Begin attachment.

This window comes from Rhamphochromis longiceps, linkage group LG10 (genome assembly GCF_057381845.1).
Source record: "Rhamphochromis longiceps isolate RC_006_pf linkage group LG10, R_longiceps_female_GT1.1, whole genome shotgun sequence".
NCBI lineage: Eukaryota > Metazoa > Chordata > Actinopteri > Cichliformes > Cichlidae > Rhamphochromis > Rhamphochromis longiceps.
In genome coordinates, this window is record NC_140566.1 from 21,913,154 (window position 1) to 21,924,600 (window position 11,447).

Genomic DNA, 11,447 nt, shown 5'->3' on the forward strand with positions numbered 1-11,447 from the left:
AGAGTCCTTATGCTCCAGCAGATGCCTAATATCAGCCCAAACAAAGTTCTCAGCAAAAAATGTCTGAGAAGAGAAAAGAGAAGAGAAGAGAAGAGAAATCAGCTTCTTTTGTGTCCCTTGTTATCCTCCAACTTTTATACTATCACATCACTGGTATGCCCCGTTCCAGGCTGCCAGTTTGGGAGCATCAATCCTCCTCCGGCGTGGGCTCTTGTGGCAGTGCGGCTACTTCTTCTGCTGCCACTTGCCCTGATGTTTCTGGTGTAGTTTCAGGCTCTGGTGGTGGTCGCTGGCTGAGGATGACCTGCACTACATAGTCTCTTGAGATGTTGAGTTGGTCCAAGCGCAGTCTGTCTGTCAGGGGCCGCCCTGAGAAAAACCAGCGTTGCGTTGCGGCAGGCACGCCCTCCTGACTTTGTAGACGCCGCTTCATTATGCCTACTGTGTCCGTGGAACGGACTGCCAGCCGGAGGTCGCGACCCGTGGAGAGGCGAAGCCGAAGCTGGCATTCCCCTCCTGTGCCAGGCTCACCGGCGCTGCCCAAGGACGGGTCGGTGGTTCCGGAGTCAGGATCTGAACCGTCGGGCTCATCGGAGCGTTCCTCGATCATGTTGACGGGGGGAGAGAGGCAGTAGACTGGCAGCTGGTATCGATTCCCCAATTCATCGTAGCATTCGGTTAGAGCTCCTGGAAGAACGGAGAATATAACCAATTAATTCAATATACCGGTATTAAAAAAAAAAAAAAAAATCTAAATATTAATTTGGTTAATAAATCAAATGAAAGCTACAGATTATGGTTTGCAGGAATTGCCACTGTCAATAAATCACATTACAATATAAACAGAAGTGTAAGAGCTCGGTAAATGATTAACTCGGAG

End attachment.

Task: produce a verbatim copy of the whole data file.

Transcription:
This window comes from Rhamphochromis longiceps, linkage group LG10 (genome assembly GCF_057381845.1).
Source record: "Rhamphochromis longiceps isolate RC_006_pf linkage group LG10, R_longiceps_female_GT1.1, whole genome shotgun sequence".
NCBI lineage: Eukaryota > Metazoa > Chordata > Actinopteri > Cichliformes > Cichlidae > Rhamphochromis > Rhamphochromis longiceps.
In genome coordinates, this window is record NC_140566.1 from 21,913,154 (window position 1) to 21,924,600 (window position 11,447).

Genomic DNA, 11,447 nt, shown 5'->3' on the forward strand with positions numbered 1-11,447 from the left:
AGAGTCCTTATGCTCCAGCAGATGCCTAATATCAGCCCAAACAAAGTTCTCAGCAAAAAATGTCTGAGAAGAGAAAAGAGAAGAGAAGAGAAGAGAAATCAGCTTCTTTTGTGTCCCTTGTTATCCTCCAACTTTTATACTATCACATCACTGGTATGCCCCGTTCCAGGCTGCCAGTTTGGGAGCATCAATCCTCCTCCGGCGTGGGCTCTTGTGGCAGTGCGGCTACTTCTTCTGCTGCCACTTGCCCTGATGTTTCTGGTGTAGTTTCAGGCTCTGGTGGTGGTCGCTGGCTGAGGATGACCTGCACTACATAGTCTCTTGAGATGTTGAGTTGGTCCAAGCGCAGTCTGTCTGTCAGGGGCCGCCCTGAGAAAAACCAGCGTTGCGTTGCGGCAGGCACGCCCTCCTGACTTTGTAGACGCCGCTTCATTATGCCTACTGTGTCCGTGGAACGGACTGCCAGCCGGAGGTCGCGACCCGTGGAGAGGCGAAGCCGAAGCTGGCATTCCCCTCCTGTGCCAGGCTCACCGGCGCTGCCCAAGGACGGGTCGGTGGTTCCGGAGTCAGGATCTGAACCGTCGGGCTCATCGGAGCGTTCCTCGATCATGTTGACGGGGGGAGAGAGGCAGTAGACTGGCAGCTGGTATCGATTCCCCAATTCATCGTAGCATTCGGTTAGAGCTCCTGGAAGAACGGAGAATATAACCAATTAATTCAATATACCGGTATTAAAAAAAAAAAAAAAAATCTAAATATTAATTTGGTTAATAAATCAAATGAAAGCTACAGATTATGGTTTGCAGGAATTGCCACTGTCAATAAATCACATTACAATATAAACAGAAGTGTAAGAGCTCGGTAAATGATTAACTCGGAG